BOISE, Idaho — This article originally appeared in the Idaho Press.
On the afternoon of Oct. 25, 2021, Jacob Bergquist began his shooting spree at the Boise Towne Square mall by gunning down Jo Acker, who was working security and walked over after she noticed he was carrying a weapon, according to a 465-page police report just released to the Idaho Press.
His actions left three dead, including himself, and four injured. But after an investigation, law enforcement was unable to determine a motive for the violence.
The report details the nature of some injuries, life-saving measures, what was found in the shooter's home and the phone call he made that afternoon to someone who appears to be his father.
“(redacted) received a call from Jacob where he told him that he had just killed or shot a lot of people. Jacob told (redacted) that he and the family were to blame for what happened,” the report said. “Jacob hung up the phone after telling (redacted) ‘I have to go kill myself now.’”
In that phone call, the man who appears to be Bergquist's father recalled him saying the word transgender and hearing sirens in the background. The police report said the man was hopeful his son was confused about what had happened.
During the approximately 24 minutes the gunman was in the mall, Acker, 26, radioed that she was going to contact someone regarding an illegal firearm in the mall. As Bergquist turned away from their conversation, her shot her multiple times.
He ran into Macy’s and shot toward the escalators, where he killed Roberto Padilla Argüelles.
When Cpl. Brek Orton got inside the mall, he found Sgt. Brett Powell on the escalator with Padilla Argüelles, 49, who was lying face down.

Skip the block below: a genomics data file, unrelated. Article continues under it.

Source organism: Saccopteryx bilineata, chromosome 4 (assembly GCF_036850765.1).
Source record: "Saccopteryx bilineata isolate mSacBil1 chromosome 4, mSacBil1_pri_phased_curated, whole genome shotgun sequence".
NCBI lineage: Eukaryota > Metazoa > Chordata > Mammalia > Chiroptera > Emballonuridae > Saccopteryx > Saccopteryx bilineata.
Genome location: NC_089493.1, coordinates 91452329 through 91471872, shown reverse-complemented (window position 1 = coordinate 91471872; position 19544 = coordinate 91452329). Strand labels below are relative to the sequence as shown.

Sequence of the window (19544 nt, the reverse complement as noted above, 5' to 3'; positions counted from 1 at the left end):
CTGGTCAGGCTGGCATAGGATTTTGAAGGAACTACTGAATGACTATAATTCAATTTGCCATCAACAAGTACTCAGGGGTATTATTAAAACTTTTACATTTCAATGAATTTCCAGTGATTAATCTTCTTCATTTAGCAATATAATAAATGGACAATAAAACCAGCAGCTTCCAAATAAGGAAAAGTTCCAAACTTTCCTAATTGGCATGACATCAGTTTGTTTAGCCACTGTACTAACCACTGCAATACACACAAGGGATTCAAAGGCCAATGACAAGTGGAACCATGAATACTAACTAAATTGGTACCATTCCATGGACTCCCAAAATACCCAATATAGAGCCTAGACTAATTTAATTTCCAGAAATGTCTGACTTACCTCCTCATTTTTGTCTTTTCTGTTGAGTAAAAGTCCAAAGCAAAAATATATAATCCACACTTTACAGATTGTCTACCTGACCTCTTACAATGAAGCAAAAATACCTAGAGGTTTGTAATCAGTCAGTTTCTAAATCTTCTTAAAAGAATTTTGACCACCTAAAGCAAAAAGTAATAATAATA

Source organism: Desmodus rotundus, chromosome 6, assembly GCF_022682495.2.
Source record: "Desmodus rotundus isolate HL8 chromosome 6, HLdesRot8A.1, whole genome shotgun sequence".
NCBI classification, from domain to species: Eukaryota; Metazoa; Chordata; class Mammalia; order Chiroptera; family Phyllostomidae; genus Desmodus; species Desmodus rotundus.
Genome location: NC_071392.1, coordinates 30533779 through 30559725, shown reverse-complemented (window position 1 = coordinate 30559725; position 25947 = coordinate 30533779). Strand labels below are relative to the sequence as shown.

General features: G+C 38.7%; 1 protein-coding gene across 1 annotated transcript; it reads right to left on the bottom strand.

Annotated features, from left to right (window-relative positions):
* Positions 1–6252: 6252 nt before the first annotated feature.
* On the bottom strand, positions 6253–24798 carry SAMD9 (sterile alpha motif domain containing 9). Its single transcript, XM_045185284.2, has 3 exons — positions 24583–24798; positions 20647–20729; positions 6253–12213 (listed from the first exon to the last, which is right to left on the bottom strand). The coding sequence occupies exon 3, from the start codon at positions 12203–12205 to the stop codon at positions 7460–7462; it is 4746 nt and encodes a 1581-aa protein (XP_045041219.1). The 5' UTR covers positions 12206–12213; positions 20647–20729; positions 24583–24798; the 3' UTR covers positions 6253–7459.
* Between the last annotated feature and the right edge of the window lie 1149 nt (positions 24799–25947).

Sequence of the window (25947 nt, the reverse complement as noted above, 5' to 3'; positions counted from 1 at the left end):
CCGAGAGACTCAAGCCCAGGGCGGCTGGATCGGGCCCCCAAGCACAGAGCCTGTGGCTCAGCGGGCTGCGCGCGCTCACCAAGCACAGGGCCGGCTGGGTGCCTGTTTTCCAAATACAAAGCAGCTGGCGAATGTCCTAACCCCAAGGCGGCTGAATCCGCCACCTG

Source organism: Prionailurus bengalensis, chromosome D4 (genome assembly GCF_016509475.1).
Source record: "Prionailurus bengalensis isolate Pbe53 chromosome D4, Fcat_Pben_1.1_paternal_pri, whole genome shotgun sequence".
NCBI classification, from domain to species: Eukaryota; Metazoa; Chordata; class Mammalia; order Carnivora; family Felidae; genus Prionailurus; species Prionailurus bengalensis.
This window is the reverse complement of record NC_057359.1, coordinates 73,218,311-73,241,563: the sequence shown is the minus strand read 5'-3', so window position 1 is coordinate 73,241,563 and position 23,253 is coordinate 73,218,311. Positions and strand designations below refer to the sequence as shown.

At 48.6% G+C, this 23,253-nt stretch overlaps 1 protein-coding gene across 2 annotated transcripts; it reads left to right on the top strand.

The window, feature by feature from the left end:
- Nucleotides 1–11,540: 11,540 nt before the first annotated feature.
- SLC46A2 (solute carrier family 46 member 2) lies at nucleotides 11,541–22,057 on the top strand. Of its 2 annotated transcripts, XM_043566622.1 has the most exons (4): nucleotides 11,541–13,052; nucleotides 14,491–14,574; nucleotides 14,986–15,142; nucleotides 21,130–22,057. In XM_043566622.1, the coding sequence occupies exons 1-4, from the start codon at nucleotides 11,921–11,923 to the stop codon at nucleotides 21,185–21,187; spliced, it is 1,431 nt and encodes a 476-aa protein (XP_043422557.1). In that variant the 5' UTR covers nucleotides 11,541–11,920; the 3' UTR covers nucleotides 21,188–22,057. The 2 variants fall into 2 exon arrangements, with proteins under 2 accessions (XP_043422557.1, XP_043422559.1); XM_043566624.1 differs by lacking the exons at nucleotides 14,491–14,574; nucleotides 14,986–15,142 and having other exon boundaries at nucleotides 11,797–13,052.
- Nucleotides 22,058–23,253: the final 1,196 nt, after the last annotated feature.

Another officer arrived and the three started providing care, cutting Padilla Argüelles' shirt off and pulling him onto flat ground. Orton told Powell to apply pressure on his head wound with a towel. Then, Padilla Argüelles lost his pulse.
Orton started performing CPR, stopping only to put on a chest seal. Fire personnel arrived on the scene and Padilla Argüelles briefly regained a pulse. He later died from his injuries.
After he left the mall, Bergquist fled on foot and began shooting at officers, the report said.
One officer, Chris Dance, was hurt as a bullet fragment hit his eye, according to the report. He was pulled to the Café Zupas parking lot to be evaluated, where a sergeant noted there was debris trapped under his eyelid.
One of the bullets missed, hitting a white SUV and traveling through an elderly woman’s jaw and face. The bullet left through the driver’s side window.
Berquist, 27, shot himself.
The shooter was handcuffed behind a dumpster. Then law enforcement requested medics and began first aid. Officer Matt Janicek rode with Bergquist in the ambulance to Saint Alphonsus and stayed with him in the emergency room. Bergquist was later moved to the ICU. A Saint Alphonsus nurse informed Cpl. Brad Vickhammer that the gunman was on life support. He died around 11:15 a.m. on Oct. 26, the report said.